Elementary abelian group

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In group theory, an elementary abelian group is a finite abelian group, where every nontrivial element has order p, where p is a prime; it is a particular kind of p-group.

By the classification of finitely generated abelian groups, every elementary abelian group must be of the form


for n a non-negative integer (sometimes called the group's rank). Here, Z/pZ denotes the cyclic group of order p (or equivalently the integers mod p), and the notation means the n-fold Cartesian product.

Examples and properties[edit]

  • The elementary abelian group (Z/2Z)2 has four elements: { (0,0), (0,1), (1,0), (1,1) }. Addition is performed componentwise, taking the result mod 2. For instance, (1,0) + (1,1) = (0,1).
  • (Z/pZ)n is generated by n elements, and n is the least possible number of generators. In particular, the set {e1, ..., en}, where ei has a 1 in the ith component and 0 elsewhere, is a minimal generating set.
(Z/pZ)n \cong < e1, ..., en | eip = 1, eiej = ejei >

Vector space structure[edit]

Suppose V \cong (Z/pZ)n is an elementary abelian group. Since Z/pZ \cong Fp, the finite field of p elements, we have V = (Z/pZ)n \cong Fpn, hence V can be considered as an n-dimensional vector space over the field Fp. Note that an elementary abelian group does not in general have a distinguished basis: choice of isomorphism V \overset{\sim}{\to} (Z/pZ)n corresponds to a choice of basis.

To the observant reader, it may appear that Fpn has more structure than the group V, in particular that it has scalar multiplication in addition to (vector/group) addition. However, V as an abelian group has a unique Z-module structure where the action of Z corresponds to repeated addition, and this Z-module structure is consistent with the Fp scalar multiplication. That is, c·g = g + g + ... + g (c times) where c in Fp (considered as an integer with 0 ≤ c < p) gives V a natural Fp-module structure.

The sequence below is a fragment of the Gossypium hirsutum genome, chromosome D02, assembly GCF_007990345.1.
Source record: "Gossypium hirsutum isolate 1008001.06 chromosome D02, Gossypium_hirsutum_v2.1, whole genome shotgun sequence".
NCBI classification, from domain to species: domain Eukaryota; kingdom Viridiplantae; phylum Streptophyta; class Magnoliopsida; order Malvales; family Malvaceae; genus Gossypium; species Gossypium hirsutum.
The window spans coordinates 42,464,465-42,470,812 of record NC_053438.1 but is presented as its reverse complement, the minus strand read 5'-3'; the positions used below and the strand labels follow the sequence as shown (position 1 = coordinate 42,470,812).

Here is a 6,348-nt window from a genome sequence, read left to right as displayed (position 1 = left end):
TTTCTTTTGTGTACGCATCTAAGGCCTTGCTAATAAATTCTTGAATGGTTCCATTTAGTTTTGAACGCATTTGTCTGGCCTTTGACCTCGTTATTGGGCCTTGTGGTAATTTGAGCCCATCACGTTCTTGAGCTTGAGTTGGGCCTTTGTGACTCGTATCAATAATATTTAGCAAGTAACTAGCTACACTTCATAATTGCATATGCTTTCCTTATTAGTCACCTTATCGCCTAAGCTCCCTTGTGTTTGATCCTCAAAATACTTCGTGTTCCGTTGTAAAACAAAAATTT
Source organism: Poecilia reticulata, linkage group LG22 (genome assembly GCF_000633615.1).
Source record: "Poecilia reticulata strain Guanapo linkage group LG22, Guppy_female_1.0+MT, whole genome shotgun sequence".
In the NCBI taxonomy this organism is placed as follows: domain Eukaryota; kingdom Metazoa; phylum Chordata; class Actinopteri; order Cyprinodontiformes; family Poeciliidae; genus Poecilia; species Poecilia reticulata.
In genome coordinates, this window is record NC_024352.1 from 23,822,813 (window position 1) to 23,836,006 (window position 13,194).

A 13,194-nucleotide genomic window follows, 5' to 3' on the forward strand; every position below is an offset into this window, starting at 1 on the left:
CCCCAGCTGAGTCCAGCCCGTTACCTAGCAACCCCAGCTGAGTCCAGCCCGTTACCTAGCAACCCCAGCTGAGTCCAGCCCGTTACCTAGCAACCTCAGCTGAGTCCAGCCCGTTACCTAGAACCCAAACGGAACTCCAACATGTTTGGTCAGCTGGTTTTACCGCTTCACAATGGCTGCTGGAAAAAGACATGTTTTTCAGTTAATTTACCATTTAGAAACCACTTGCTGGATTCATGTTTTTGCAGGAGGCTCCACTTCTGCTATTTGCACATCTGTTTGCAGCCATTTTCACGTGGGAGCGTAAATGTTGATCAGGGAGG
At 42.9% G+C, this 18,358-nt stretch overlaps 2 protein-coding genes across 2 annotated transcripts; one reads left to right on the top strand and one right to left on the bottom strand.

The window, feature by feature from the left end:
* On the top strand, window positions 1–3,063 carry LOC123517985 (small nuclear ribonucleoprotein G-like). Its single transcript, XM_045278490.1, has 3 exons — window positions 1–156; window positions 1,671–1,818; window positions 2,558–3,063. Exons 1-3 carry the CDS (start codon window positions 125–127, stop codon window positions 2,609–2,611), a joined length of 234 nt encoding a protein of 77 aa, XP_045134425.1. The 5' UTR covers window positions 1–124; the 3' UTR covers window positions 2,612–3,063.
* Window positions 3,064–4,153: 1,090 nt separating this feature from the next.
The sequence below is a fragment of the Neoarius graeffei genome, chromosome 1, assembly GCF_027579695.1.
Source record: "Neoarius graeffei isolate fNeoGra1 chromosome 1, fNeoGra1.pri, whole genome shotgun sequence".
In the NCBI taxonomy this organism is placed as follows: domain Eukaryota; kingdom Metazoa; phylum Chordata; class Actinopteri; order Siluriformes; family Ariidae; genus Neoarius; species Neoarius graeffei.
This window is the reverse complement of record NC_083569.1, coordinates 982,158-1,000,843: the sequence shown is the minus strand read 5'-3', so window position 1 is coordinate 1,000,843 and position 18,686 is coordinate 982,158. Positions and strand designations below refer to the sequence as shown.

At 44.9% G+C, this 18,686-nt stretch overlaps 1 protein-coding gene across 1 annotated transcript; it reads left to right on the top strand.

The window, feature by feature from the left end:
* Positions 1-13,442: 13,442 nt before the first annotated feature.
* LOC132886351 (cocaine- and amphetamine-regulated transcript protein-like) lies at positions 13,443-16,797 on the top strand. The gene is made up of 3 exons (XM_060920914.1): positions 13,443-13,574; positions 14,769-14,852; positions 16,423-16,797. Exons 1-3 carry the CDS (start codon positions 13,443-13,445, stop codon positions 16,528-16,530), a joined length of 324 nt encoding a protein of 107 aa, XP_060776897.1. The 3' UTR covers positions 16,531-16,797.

Automorphism group[edit]

As a vector space V has a basis {e1, ..., en} as described in the examples. If we take {v1, ..., vn} to be any n elements of V, then by linear algebra we have that the mapping T(ei) = vi extends uniquely to a linear transformation of V. Each such T can be considered as a group homomorphism from V to V (an endomorphism) and likewise any endomorphism of V can be considered as a linear transformation of V as a vector space.

If we restrict our attention to automorphisms of V we have Aut(V) = { T : VV | ker T = 0 } = GLn(Fp), the general linear group of n × n invertible matrices on Fp.

A generalisation to higher orders[edit]

It can also be of interest to go beyond prime order components to prime-power order. Consider an elementary abelian group G to be of type (p,p,...,p) for some prime p. A homocyclic group[1] (of rank n) is an abelian group of type (pe,pe,...,pe) i.e. the direct product of n isomorphic groups of order pe.

Related groups[edit]

The extra special groups are extensions of elementary abelian groups by a cyclic group of order p, and are analogous to the Heisenberg group.


  1. ^ Gorenstein, Daniel (1968). "1.2". Finite Groups. New York: Harper & Row. p. 8. ISBN 0-8218-4342-7.